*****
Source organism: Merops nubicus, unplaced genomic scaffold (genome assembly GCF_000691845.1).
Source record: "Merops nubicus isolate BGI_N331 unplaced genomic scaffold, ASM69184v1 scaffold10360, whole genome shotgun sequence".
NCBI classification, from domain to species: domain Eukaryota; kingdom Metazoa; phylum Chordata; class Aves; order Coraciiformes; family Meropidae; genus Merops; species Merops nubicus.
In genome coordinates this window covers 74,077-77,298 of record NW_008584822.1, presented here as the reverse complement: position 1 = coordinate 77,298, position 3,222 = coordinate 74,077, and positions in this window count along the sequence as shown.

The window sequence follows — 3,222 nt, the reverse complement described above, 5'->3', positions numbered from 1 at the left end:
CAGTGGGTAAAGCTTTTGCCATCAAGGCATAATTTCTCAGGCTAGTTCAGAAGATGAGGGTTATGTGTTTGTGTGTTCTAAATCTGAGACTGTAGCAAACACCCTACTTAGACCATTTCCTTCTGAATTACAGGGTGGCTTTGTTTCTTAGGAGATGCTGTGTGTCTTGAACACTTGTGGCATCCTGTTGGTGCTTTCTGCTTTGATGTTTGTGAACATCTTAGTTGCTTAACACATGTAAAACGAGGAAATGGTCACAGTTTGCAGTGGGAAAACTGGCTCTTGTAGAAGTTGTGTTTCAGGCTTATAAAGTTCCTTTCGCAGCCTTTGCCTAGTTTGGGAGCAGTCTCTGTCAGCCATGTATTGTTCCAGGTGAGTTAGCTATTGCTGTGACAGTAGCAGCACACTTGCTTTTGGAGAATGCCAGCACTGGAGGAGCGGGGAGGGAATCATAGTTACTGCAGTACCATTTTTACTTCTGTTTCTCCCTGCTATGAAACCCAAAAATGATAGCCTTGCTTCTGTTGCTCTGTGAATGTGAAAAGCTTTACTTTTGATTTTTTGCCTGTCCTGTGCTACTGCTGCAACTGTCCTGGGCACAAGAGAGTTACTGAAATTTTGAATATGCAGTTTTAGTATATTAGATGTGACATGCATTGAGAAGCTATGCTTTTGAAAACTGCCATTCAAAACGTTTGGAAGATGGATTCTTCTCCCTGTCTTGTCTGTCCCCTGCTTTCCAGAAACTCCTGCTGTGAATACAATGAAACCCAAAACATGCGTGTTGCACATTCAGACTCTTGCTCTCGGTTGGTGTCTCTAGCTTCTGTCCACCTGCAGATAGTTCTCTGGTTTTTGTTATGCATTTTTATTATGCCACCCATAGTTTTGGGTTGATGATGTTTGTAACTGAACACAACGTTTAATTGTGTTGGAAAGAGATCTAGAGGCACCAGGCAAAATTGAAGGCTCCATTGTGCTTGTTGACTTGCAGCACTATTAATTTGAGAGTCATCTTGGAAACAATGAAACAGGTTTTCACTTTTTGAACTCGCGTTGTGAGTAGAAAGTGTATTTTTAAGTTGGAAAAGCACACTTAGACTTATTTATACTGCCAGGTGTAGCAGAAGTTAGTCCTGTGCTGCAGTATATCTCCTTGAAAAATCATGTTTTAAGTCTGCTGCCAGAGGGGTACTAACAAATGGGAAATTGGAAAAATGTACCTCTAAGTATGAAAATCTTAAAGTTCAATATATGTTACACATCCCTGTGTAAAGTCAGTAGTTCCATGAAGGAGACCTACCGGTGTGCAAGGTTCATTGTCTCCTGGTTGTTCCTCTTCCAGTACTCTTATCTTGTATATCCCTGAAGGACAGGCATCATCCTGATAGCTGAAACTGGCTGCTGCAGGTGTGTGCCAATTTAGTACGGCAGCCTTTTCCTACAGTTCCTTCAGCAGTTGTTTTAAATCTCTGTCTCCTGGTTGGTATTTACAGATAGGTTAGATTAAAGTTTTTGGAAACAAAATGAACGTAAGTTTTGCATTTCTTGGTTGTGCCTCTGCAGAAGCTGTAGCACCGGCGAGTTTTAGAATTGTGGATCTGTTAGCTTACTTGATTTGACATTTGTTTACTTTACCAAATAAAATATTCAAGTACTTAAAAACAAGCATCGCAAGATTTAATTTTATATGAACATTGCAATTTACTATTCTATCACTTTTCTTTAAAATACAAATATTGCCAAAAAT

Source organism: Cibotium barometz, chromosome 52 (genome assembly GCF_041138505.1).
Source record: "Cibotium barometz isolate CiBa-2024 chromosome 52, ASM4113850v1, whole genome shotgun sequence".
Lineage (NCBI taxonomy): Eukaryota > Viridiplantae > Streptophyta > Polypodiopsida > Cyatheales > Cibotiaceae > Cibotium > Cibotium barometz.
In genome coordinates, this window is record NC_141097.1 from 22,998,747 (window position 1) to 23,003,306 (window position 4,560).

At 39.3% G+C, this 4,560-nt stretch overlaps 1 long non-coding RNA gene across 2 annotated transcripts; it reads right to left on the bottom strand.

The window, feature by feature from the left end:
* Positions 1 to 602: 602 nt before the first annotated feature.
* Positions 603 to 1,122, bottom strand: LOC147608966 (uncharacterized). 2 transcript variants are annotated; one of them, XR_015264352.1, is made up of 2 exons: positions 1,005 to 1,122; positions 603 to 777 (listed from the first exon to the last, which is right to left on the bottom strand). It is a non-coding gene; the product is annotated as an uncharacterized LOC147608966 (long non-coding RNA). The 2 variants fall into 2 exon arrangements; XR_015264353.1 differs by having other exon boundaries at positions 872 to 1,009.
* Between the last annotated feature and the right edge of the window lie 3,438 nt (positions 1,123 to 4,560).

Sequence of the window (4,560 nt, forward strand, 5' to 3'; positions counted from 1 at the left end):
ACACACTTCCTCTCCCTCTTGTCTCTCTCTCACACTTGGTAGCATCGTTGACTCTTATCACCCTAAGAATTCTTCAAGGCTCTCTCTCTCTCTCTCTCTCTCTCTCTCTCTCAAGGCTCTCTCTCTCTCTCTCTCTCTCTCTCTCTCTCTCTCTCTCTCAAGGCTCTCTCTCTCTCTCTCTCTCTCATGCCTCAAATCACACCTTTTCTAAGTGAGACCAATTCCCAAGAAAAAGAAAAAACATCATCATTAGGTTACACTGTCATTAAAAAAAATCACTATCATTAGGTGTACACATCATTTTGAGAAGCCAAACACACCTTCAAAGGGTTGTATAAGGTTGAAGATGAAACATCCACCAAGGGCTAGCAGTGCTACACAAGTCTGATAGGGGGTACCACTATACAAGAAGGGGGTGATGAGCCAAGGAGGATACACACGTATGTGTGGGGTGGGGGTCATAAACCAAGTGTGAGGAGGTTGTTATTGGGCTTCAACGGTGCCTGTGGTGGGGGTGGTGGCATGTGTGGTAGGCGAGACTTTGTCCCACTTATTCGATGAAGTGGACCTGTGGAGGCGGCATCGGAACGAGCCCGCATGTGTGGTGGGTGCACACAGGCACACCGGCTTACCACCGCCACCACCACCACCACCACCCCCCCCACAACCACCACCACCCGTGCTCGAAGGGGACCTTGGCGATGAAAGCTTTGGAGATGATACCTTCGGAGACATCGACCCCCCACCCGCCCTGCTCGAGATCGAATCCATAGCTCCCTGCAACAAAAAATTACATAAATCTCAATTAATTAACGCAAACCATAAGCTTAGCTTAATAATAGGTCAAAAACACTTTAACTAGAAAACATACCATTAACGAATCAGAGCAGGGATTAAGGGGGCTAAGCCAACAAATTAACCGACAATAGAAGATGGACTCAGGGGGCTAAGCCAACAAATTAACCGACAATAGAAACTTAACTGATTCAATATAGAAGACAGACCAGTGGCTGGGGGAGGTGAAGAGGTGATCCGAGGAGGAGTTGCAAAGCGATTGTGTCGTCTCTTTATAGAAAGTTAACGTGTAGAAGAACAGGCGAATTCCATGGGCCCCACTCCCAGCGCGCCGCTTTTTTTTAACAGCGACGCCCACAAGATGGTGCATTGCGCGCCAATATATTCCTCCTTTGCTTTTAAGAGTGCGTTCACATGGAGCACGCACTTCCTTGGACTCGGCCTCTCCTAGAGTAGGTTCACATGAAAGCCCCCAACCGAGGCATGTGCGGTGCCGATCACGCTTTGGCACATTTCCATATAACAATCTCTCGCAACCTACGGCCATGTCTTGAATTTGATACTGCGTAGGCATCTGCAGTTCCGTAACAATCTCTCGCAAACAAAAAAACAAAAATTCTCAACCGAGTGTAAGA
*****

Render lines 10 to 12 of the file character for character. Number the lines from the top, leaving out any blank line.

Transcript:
In genome coordinates, this window is record NC_141097.1 from 22,998,747 (window position 1) to 23,003,306 (window position 4,560).

At 39.3% G+C, this 4,560-nt stretch overlaps 1 long non-coding RNA gene across 2 annotated transcripts; it reads right to left on the bottom strand.

The window, feature by feature from the left end: